It is very common for a person to be evaluated in a random location, by an untrained individual who essentially only acts as a salesperson. It is critical, that before you start planning a surgery, you see a qualified doctor to confirm that decision. What if you are not even a good candidate for hair surgery? Do you want to leave that in the hands of a salesperson?
What is the doctor’s bedside manner like? Is this someone you can deal with during the weeks and months of pre and post surgery care?
If a doctor is cold, condescending, or unavailable prior to a procedure, chances are that he or she will remain the same following the procedure.
Is the doctor going to be participating in the procedure?
Some doctors have no participation in procedures. It is important that the doctor oversees and participates in hair restoration procedures.
Will the doctor even be present during the procedure?
Sadly, some doctors aren’t onsite while hair restoration procedures take place. It should be imperative that the hair restoration surgeon is present, as this procedure takes the skill and direction of a highly trained surgeon to be successful.
How much experience does the doctor have?
Hair restoration is as much of an art as it is a science. The more experience, the more likely the doctor can do a great job. A doctor can have all of the credentials in the world, but if those credentials lack experience in hair restoration surgery, you may consider your options carefully.
How much experience does the doctor’s ancillary staff (nurses and technicians) have?
Too often, doctors fail to give appropriate credit to the nurses and technicians who make hair restoration possible. If you are in the process of looking for hair transplant options, I would suggest asking every doctor you encounter, “How much of the procedure do your technicians or nurses do?” You may be surprised to find, for the doctors that answer with complete honesty, that the technicians do the majority of the work, and their skill is absolutely critical in the success of the procedure.
Q: What makes you, Dr. Searle, a good choice?
I am confident that my patients realize I genuinely care about their concerns and needs. Before and after procedures, I provide patients with my mobile telephone number. I don’t give a number that goes to an answering service; I actually provide a number that you can reach me on.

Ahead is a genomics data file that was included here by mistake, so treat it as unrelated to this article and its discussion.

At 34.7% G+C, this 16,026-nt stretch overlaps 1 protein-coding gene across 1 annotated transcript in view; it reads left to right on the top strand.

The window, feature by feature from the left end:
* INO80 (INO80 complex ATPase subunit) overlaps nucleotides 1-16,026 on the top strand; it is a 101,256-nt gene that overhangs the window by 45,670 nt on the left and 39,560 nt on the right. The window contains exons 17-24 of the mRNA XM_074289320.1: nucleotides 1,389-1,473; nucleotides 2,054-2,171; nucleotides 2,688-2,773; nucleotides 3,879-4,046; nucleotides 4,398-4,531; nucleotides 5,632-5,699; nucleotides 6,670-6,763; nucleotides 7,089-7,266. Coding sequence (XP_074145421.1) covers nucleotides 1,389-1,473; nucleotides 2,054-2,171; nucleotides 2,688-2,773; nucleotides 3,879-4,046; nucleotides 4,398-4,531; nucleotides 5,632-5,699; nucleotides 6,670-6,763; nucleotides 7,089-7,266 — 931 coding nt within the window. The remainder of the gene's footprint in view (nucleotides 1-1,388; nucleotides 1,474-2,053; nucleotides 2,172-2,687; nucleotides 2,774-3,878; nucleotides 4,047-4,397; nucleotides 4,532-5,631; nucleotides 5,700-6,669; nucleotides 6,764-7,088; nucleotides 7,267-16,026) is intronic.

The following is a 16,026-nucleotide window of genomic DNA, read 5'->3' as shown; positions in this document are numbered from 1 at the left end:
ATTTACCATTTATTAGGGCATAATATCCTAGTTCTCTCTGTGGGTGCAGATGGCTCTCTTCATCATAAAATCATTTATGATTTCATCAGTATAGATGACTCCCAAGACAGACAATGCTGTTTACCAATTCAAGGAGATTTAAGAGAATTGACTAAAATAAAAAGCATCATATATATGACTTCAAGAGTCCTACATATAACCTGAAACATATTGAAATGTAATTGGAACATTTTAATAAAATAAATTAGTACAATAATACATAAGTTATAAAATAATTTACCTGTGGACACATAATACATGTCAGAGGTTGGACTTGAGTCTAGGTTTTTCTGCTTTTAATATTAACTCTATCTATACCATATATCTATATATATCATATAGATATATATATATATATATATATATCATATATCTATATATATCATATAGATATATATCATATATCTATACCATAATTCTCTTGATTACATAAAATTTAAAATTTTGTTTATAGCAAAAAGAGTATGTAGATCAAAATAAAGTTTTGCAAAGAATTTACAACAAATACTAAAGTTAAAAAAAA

I am experienced in hair restoration surgery. I have done hundreds of surgeries. I am an active member of the International Society of Hair Restoration Surgeons, and I keep up to date on the latest advances in hair restoration surgery.
Q: How long have you treated patients for hair restoration treatment?
I have treated patients with hair loss since 2010. I have performed hundreds of surgeries and also started hundreds of patients on medical hair restoration treatment. I am an active member of the International Society of Hair Restoration Surgeons and strive to give my patients the best care possible.
Q: What are my options for hair restoration surgery?
Hair restoration surgery has become increasingly popular over the last several decades. The procedure that initially popularized hair restoration is now commonly known as “plugs.” You may know someone who had plugs. Plugs are large groups of hair that are transplanted from the back of the head onto the front, and they have an unnatural appearance that many people say resembles “dolls hair.”
As technology and medical practices advanced, two other procedures became more common: the hair flap and the scalp reduction. Both of these procedures can leave significant scarring and left many patients unhappy. They have been mostly abandoned.
More recently, a procedure known as Follicular Unit Transplantation (FUT) was described in medical literature. This procedure quickly became the standard for hair transplantation, and to this day, remains popular. This procedure involves a strip of scalp being removed from the back and possibly including the sides of the head. This strip is then dissected under a microscope and placed one graft at a time onto the front, top, or crown of the head. The advantage to this procedure is that it creates a more natural appearance where the hair has been transplanted. For example, rather than having a large strip of hair in the front of the head, or large circular patches of hair, the FUT allows a patient to more closely represent a natural hairline.
Q: What is a follicular unit (part of an FUT procedure)?